Ground plan of the Garden Tomb. (1) The doorway. (2) The weeping chamber. (3) Threshold and steps. (4) The burial chamber. (5–7) Burial niches. (8) Chiseling to lengthen the burial niche. (9) The nephesh. (10) The trough for the rolling stone. (11) A rectangular depression in the bedrock, possibly to hold a reliquary in the Byzantine church. (12) Grooves in the bedrock, probably to stabilize a screen in the Byzantine church. (13) A depression (now filled with flat stones) thought by some to be the remains of the baptismal font.

Most Suitable Candidate

On the plateau above the low cliff into which the tomb is carved sits St. Stephen’s Church amidst ruins of earlier structures. A cemetery of the Byzantine period, located almost immediately above the Garden Tomb itself, is included among the archaeological finds of the site. Two of the inscriptions lend evidence to the authenticity of the tomb as being that of Christ. One reads “Buried near his Lord”—possibly referring to the proximity of Jesus’ tomb. The other reads “Onesimus, Deacon of the Church of the Witnesses of the Resurrection.” What better place for a church dedicated to the witnesses of the resurrection than the place where that marvelous event occurred? In this inscription, we possibly have the name of the Byzantine church which once stood before the tomb entrance.

As circumstantial as some of the evidence may be, one thing is certain about the Garden Tomb: It fits all the qualifications for the tomb in which Jesus was buried, from both the archaeological and the scriptural points of view.

Latter-day Saints have an additional insight into the sacredness of the Garden Tomb. President Harold B. Lee was the first prophet of God holding the keys and powers of the presidency of the holy priesthood to visit Jerusalem since Peter walked the city’s streets nearly nineteen centuries earlier. Detailing the feelings and impressions he had during his visit to the Holy Land, President Lee gave special emphasis to the significance of the site. “Something seemed to impress us as we stood there,” he said, “that this was the holiest place of all, and we fancied we could have witnessed the dramatic scene that took place there.” (Ensign, Apr. 1972, p. 6.)

Indeed, the Garden Tomb is by far the most suitable candidate for the authentic tomb of Jesus Christ.


For further information, see the brochure, Jerusalem: The Garden Tomb, “Skull Hill” and the Garden of the Resurrection (copyright by Palphot, Jerusalem, and printed in the late 1970s for the Garden Tomb Association). For an excellent map showing archaeological remains in Jerusalem, contact the American Institute of Holy Land Studies on Mount Zion in Jerusalem.

Photography by Eldon K. Linschoten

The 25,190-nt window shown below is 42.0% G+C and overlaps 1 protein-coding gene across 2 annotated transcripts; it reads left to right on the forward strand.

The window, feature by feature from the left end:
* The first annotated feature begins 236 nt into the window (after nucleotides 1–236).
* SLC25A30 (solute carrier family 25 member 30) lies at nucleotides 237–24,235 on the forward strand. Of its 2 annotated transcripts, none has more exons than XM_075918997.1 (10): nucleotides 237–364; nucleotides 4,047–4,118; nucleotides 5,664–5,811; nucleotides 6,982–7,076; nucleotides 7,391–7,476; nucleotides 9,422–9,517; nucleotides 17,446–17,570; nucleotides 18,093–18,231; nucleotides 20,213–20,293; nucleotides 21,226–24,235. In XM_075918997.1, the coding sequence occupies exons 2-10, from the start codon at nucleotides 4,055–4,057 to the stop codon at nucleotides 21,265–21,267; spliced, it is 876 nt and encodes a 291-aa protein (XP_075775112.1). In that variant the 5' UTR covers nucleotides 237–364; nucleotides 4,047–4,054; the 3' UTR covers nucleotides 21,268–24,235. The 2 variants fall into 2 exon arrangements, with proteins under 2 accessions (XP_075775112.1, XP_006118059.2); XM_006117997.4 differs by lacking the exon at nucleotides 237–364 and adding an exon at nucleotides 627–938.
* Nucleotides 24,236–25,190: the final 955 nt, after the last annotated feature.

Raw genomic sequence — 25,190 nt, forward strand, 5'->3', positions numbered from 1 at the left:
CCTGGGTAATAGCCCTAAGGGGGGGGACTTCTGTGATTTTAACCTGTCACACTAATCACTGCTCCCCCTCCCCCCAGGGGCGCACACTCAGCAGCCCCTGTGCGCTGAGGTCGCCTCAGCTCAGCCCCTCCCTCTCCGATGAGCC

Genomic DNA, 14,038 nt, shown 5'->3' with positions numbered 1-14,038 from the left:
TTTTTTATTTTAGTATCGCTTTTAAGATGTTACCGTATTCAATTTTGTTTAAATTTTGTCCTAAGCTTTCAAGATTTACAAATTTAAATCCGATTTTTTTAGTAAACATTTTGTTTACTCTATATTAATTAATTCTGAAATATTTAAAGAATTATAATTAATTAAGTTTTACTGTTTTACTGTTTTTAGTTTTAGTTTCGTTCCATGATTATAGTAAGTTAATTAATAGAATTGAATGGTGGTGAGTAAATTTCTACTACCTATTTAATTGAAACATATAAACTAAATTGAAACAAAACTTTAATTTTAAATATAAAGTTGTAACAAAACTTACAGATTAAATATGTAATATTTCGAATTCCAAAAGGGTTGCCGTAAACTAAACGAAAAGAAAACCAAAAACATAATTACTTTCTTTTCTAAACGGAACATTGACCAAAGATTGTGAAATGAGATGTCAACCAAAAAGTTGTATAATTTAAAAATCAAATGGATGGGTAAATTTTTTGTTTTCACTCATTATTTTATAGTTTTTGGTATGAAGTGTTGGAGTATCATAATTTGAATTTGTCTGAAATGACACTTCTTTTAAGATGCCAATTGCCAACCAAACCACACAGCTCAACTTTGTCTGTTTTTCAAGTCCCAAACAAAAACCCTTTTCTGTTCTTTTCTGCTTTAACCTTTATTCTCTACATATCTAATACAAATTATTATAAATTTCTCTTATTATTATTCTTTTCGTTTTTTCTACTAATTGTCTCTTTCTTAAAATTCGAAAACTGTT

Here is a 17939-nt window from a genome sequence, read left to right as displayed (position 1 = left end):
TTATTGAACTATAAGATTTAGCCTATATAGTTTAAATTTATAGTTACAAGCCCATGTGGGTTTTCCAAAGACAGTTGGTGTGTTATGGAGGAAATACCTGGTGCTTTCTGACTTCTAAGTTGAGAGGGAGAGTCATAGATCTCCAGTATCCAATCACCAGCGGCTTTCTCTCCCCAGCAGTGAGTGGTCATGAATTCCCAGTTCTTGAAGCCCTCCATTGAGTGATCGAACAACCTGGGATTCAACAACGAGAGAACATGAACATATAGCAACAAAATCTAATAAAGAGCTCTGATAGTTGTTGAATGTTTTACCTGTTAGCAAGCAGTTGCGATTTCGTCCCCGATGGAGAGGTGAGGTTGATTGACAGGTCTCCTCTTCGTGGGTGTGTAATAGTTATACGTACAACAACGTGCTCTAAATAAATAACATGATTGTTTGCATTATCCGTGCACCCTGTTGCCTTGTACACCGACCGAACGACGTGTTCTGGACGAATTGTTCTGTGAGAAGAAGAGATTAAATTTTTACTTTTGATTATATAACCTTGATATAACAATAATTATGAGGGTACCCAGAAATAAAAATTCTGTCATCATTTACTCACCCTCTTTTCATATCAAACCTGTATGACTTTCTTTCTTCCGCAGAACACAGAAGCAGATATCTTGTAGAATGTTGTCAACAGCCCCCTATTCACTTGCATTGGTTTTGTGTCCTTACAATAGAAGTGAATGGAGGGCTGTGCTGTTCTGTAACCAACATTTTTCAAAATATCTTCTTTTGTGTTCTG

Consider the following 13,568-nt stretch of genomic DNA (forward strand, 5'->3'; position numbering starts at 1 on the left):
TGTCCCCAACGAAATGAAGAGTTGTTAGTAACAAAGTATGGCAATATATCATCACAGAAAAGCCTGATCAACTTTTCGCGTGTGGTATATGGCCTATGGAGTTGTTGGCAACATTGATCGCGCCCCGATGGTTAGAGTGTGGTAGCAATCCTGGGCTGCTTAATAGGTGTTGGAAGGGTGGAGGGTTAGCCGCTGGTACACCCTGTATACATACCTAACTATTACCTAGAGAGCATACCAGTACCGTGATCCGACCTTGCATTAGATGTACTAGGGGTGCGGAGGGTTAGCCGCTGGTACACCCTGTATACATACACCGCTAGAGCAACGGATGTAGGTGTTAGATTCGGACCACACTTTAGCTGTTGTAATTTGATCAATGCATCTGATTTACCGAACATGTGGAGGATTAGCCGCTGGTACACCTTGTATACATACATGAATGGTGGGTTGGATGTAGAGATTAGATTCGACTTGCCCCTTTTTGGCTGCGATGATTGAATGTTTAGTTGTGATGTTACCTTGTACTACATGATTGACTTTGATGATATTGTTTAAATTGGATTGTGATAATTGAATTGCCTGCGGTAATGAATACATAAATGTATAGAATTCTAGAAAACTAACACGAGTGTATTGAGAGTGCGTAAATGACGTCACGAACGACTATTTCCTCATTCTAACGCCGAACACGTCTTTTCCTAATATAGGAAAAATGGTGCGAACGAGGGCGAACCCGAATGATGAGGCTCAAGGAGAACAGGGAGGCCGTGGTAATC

Photography by W. Floyd Holdman

John A. Tvedtnes teaches evening classes at the BYU Center in Salt Lake City while working toward his doctorate. He teaches Sunday School in his Kearns, Utah, ward.

Show References


  1.   1.

    See Barauth C. Schick in Palestine Exploration Fund Quarterly Statement (hereafter referred to as PEFQS), Apr. 1892.

  2.   2.

    See PEFQS, Apr. 1890.

  3.   3.

    See Gordon’s article in PEFQS, Apr. 1885.

  4.   4.

    See the brochure by Isaac Sachs, Solomon’s Quarries, published by the Jerusalem municipality (n.d.), p. 13.

  5.   5.

    If it were to become possible to examine the plaster inside the cistern, perhaps one could ascertain its date. However, the property is part of a Muslim cemetery.

  6.   6.

    Schick, in PEFQS, July 1886, p. 155, describes these tombs. A few years ago, an archaeologist associated with the Albright Institute in Jerusalem (and also a member of the Board of Trustees of the Garden Tomb Association) told me of an Iron Age tomb excavated about 1922 along the cliff face under the north wall of the Old City, which would conclusively prove that the quarry was cut prior to the Tomb’s time. However, I have as yet been unable to obtain any information on this excavation.

  7.   7.

    The prohibition against desecration of tombs has, of course, sometimes been ignored in the case of invaders. For example, the Babylonians desecrated Jewish tombs, as is known both from Jeremiah and from archaeological evidence.

  8.   8.

    There is still much debate about whether the Herodian work in the Damascus Gate area dates to the time of Herod the Great or to that of Herod Agrippa II. Kenyon believes the gate to be late, while a large number of other scholars date it before Christ, pointing to the existence of Agrippa’s wall farther north (the “Third Wall” mentioned by Josephus). Though the question is an important one, we do not have room to discuss it here.

  9.   9.

    See Conder in PEFQS, Apr. 1890, pp. 69–70.

  10.   10.

    See Rev. J. C. Hanauer in PEFQS, July 1892, p. 199. See also PEFQS, Oct. 1902, p. 307.

  11.   11.

    Luciana, a Christian pilgrim, writing in A.D. 415, notes that the northern gate of Jerusalem was called the “Gate of St. Stephen.”

  12.   12.

    See Jerusalem: The Garden Tomb, Golgotha and the Garden of the Resurrection (London: The Garden Tomb Association, 1955), p. 19; hereafter referred to as JGT. Note that the “St. Stephen’s Gate” and “Church of St. Stephen” to the east of the Old City did not receive their names and identification with Stephen until the eighteenth and nineteenth centuries.

  13.   13.

    These include Dame Kathleen Kenyon, Sir Charles Marston, Sir Flinders, Petrie, and others. See the London Daily Telegraph Magazine of 27 March 1970.

  14.   14.

    See JGT, p. 18.

  15.   15.

    It is claimed by some—and perhaps rightly so—that there are sockets chiseled into the rock at the entrance which would have held the hinges for a wooden door. These, however, could easily have been added after the doorway was heightened. Moreover, since stone doors are known to us from Jewish tombs of the second through the fifth centuries A.D., there is no reason to assume that the door was wooden. Today, the Garden Tomb Association has on display in Jerusalem examples of both stone doors and rolling stones found at other tombs in the city.